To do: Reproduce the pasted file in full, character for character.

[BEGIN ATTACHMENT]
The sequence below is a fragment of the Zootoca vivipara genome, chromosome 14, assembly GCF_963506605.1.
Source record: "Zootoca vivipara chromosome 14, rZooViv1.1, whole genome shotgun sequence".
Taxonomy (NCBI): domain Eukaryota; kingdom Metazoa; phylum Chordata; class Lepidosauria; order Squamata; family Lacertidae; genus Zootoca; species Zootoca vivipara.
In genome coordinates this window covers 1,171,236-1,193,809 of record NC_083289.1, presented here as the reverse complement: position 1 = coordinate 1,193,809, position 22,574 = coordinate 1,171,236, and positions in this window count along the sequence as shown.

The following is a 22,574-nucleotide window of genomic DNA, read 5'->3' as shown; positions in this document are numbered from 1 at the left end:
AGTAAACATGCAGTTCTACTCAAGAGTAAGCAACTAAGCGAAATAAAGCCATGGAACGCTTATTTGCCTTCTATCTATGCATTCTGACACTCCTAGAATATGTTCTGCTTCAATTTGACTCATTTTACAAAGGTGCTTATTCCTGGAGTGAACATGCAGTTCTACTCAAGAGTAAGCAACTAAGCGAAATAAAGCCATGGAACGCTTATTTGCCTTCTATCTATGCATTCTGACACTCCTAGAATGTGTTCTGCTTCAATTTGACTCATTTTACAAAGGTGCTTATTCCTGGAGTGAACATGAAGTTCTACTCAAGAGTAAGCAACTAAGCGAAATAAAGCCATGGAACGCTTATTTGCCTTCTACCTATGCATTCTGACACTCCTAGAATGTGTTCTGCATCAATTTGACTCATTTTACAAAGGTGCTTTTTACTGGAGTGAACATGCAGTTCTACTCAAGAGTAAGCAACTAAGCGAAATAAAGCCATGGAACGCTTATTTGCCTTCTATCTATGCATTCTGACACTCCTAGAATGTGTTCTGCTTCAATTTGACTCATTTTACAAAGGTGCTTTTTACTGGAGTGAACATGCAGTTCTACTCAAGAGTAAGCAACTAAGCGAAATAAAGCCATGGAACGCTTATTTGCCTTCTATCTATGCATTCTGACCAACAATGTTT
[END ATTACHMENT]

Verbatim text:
The sequence below is a fragment of the Zootoca vivipara genome, chromosome 14, assembly GCF_963506605.1.
Source record: "Zootoca vivipara chromosome 14, rZooViv1.1, whole genome shotgun sequence".
Taxonomy (NCBI): domain Eukaryota; kingdom Metazoa; phylum Chordata; class Lepidosauria; order Squamata; family Lacertidae; genus Zootoca; species Zootoca vivipara.
In genome coordinates this window covers 1,171,236-1,193,809 of record NC_083289.1, presented here as the reverse complement: position 1 = coordinate 1,193,809, position 22,574 = coordinate 1,171,236, and positions in this window count along the sequence as shown.

The following is a 22,574-nucleotide window of genomic DNA, read 5'->3' as shown; positions in this document are numbered from 1 at the left end:
AGTAAACATGCAGTTCTACTCAAGAGTAAGCAACTAAGCGAAATAAAGCCATGGAACGCTTATTTGCCTTCTATCTATGCATTCTGACACTCCTAGAATATGTTCTGCTTCAATTTGACTCATTTTACAAAGGTGCTTATTCCTGGAGTGAACATGCAGTTCTACTCAAGAGTAAGCAACTAAGCGAAATAAAGCCATGGAACGCTTATTTGCCTTCTATCTATGCATTCTGACACTCCTAGAATGTGTTCTGCTTCAATTTGACTCATTTTACAAAGGTGCTTATTCCTGGAGTGAACATGAAGTTCTACTCAAGAGTAAGCAACTAAGCGAAATAAAGCCATGGAACGCTTATTTGCCTTCTACCTATGCATTCTGACACTCCTAGAATGTGTTCTGCATCAATTTGACTCATTTTACAAAGGTGCTTTTTACTGGAGTGAACATGCAGTTCTACTCAAGAGTAAGCAACTAAGCGAAATAAAGCCATGGAACGCTTATTTGCCTTCTATCTATGCATTCTGACACTCCTAGAATGTGTTCTGCTTCAATTTGACTCATTTTACAAAGGTGCTTTTTACTGGAGTGAACATGCAGTTCTACTCAAGAGTAAGCAACTAAGCGAAATAAAGCCATGGAACGCTTATTTGCCTTCTATCTATGCATTCTGACCAACAATGTTT